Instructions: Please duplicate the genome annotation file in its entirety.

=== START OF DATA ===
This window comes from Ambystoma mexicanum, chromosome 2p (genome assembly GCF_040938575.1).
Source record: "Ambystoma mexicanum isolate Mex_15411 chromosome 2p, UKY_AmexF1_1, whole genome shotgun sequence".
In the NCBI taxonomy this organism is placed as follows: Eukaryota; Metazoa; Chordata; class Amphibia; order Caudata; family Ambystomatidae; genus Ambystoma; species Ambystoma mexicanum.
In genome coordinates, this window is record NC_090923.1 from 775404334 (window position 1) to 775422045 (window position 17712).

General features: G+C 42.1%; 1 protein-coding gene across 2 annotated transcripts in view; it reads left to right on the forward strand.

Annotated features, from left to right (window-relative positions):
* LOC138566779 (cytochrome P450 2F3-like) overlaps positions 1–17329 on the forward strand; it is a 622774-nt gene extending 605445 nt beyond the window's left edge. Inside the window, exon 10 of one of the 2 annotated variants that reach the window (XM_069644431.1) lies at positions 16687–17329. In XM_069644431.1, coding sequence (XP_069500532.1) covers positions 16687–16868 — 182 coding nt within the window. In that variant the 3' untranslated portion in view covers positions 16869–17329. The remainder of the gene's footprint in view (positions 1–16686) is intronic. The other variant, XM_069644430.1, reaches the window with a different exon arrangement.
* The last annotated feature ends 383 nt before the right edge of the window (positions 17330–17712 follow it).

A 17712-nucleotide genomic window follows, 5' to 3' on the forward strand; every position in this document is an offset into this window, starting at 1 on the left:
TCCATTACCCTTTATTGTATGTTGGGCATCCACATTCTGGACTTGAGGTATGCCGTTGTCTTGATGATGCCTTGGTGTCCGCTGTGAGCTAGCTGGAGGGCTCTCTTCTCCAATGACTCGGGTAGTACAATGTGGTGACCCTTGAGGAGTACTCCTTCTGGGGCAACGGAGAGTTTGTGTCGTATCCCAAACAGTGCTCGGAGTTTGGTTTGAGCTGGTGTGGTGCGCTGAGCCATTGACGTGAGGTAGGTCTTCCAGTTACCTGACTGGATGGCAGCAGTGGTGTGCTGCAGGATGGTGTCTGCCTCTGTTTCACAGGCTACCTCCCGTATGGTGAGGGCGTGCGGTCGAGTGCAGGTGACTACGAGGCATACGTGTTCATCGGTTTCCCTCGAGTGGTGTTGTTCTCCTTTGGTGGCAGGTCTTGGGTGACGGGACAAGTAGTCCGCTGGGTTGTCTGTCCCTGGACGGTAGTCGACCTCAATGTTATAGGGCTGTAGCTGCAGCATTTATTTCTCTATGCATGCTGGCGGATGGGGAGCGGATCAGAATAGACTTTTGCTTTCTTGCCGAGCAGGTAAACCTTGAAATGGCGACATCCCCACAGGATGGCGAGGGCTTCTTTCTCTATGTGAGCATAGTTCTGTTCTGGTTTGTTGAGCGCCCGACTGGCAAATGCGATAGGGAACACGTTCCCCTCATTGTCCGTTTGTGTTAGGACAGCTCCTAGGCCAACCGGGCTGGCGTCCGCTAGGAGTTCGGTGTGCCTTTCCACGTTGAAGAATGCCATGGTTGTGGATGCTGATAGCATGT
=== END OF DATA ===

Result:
This window comes from Ambystoma mexicanum, chromosome 2p (genome assembly GCF_040938575.1).
Source record: "Ambystoma mexicanum isolate Mex_15411 chromosome 2p, UKY_AmexF1_1, whole genome shotgun sequence".
In the NCBI taxonomy this organism is placed as follows: Eukaryota; Metazoa; Chordata; class Amphibia; order Caudata; family Ambystomatidae; genus Ambystoma; species Ambystoma mexicanum.
In genome coordinates, this window is record NC_090923.1 from 775404334 (window position 1) to 775422045 (window position 17712).

General features: G+C 42.1%; 1 protein-coding gene across 2 annotated transcripts in view; it reads left to right on the forward strand.

Annotated features, from left to right (window-relative positions):
* LOC138566779 (cytochrome P450 2F3-like) overlaps positions 1–17329 on the forward strand; it is a 622774-nt gene extending 605445 nt beyond the window's left edge. Inside the window, exon 10 of one of the 2 annotated variants that reach the window (XM_069644431.1) lies at positions 16687–17329. In XM_069644431.1, coding sequence (XP_069500532.1) covers positions 16687–16868 — 182 coding nt within the window. In that variant the 3' untranslated portion in view covers positions 16869–17329. The remainder of the gene's footprint in view (positions 1–16686) is intronic. The other variant, XM_069644430.1, reaches the window with a different exon arrangement.
* The last annotated feature ends 383 nt before the right edge of the window (positions 17330–17712 follow it).

A 17712-nucleotide genomic window follows, 5' to 3' on the forward strand; every position in this document is an offset into this window, starting at 1 on the left:
TCCATTACCCTTTATTGTATGTTGGGCATCCACATTCTGGACTTGAGGTATGCCGTTGTCTTGATGATGCCTTGGTGTCCGCTGTGAGCTAGCTGGAGGGCTCTCTTCTCCAATGACTCGGGTAGTACAATGTGGTGACCCTTGAGGAGTACTCCTTCTGGGGCAACGGAGAGTTTGTGTCGTATCCCAAACAGTGCTCGGAGTTTGGTTTGAGCTGGTGTGGTGCGCTGAGCCATTGACGTGAGGTAGGTCTTCCAGTTACCTGACTGGATGGCAGCAGTGGTGTGCTGCAGGATGGTGTCTGCCTCTGTTTCACAGGCTACCTCCCGTATGGTGAGGGCGTGCGGTCGAGTGCAGGTGACTACGAGGCATACGTGTTCATCGGTTTCCCTCGAGTGGTGTTGTTCTCCTTTGGTGGCAGGTCTTGGGTGACGGGACAAGTAGTCCGCTGGGTTGTCTGTCCCTGGACGGTAGTCGACCTCAATGTTATAGGGCTGTAGCTGCAGCATTTATTTCTCTATGCATGCTGGCGGATGGGGAGCGGATCAGAATAGACTTTTGCTTTCTTGCCGAGCAGGTAAACCTTGAAATGGCGACATCCCCACAGGATGGCGAGGGCTTCTTTCTCTATGTGAGCATAGTTCTGTTCTGGTTTGTTGAGCGCCCGACTGGCAAATGCGATAGGGAACACGTTCCCCTCATTGTCCGTTTGTGTTAGGACAGCTCCTAGGCCAACCGGGCTGGCGTCCGCTAGGAGTTCGGTGTGCCTTTCCACGTTGAAGAATGCCATGGTTGTGGATGCTGATAGCATGT